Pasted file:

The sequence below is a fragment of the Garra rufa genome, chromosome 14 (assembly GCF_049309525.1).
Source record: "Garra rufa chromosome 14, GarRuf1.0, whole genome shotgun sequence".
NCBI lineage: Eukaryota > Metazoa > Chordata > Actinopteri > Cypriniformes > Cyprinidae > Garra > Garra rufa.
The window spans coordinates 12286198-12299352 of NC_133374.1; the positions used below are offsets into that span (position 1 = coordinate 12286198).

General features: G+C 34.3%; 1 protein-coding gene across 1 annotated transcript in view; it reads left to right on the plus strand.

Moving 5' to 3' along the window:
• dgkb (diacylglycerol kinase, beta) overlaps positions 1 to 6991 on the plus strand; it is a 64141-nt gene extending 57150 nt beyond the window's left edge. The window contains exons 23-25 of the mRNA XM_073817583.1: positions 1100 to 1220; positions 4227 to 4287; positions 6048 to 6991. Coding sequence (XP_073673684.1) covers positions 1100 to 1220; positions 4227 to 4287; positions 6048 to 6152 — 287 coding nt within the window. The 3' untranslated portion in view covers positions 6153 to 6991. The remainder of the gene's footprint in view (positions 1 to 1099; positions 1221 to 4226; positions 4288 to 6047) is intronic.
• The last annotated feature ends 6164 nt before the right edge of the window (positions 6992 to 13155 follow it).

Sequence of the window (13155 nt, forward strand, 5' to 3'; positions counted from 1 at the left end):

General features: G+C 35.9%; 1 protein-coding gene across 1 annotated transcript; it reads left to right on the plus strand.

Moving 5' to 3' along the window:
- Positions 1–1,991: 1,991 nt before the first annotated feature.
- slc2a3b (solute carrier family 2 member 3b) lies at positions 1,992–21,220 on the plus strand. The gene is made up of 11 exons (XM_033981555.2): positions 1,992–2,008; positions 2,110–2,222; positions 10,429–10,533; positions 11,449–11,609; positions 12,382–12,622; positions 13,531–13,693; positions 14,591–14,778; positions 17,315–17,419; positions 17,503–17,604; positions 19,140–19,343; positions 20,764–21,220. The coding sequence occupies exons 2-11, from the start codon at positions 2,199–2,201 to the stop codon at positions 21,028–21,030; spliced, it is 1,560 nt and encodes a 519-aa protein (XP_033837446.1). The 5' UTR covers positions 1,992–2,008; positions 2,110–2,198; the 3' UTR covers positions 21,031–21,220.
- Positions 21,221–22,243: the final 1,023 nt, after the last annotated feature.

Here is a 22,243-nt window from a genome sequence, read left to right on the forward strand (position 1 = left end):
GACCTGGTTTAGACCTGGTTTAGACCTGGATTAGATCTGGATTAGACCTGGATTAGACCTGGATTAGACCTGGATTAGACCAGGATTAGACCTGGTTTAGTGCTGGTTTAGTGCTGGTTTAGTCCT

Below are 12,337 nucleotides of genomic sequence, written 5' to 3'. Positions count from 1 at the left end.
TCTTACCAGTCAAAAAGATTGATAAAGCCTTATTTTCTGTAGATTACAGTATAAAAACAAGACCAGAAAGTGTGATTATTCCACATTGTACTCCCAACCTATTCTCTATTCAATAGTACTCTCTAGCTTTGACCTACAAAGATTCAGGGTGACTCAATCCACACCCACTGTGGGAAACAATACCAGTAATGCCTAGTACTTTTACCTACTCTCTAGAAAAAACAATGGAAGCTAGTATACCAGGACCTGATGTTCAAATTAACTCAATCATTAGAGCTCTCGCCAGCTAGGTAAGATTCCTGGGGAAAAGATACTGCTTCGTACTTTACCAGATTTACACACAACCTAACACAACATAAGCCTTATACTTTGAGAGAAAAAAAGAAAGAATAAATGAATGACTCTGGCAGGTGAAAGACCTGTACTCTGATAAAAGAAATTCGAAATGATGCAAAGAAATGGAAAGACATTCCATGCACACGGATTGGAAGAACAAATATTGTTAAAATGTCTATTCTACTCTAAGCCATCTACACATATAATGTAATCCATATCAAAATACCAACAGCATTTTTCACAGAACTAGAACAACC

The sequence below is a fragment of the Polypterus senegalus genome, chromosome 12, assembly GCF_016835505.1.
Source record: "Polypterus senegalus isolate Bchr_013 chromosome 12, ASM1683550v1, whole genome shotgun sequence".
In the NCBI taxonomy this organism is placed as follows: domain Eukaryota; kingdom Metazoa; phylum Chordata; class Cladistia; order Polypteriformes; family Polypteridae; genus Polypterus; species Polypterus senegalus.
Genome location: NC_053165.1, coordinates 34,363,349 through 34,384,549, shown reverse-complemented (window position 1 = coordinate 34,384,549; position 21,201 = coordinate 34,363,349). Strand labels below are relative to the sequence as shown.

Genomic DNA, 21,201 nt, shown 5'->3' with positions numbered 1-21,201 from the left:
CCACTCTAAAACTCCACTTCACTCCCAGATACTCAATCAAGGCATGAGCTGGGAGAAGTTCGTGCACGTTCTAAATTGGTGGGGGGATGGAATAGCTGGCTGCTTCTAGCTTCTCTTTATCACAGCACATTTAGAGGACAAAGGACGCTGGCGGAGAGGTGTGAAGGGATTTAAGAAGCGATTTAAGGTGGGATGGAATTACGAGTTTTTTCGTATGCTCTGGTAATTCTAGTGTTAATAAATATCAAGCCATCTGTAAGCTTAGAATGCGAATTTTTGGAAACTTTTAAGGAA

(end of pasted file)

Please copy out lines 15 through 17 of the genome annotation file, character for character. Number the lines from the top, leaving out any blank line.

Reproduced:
Here is a 22,243-nt window from a genome sequence, read left to right on the forward strand (position 1 = left end):
GACCTGGTTTAGACCTGGTTTAGACCTGGATTAGATCTGGATTAGACCTGGATTAGACCTGGATTAGACCTGGATTAGACCAGGATTAGACCTGGTTTAGTGCTGGTTTAGTGCTGGTTTAGTCCT

Below are 12,337 nucleotides of genomic sequence, written 5' to 3'. Positions count from 1 at the left end.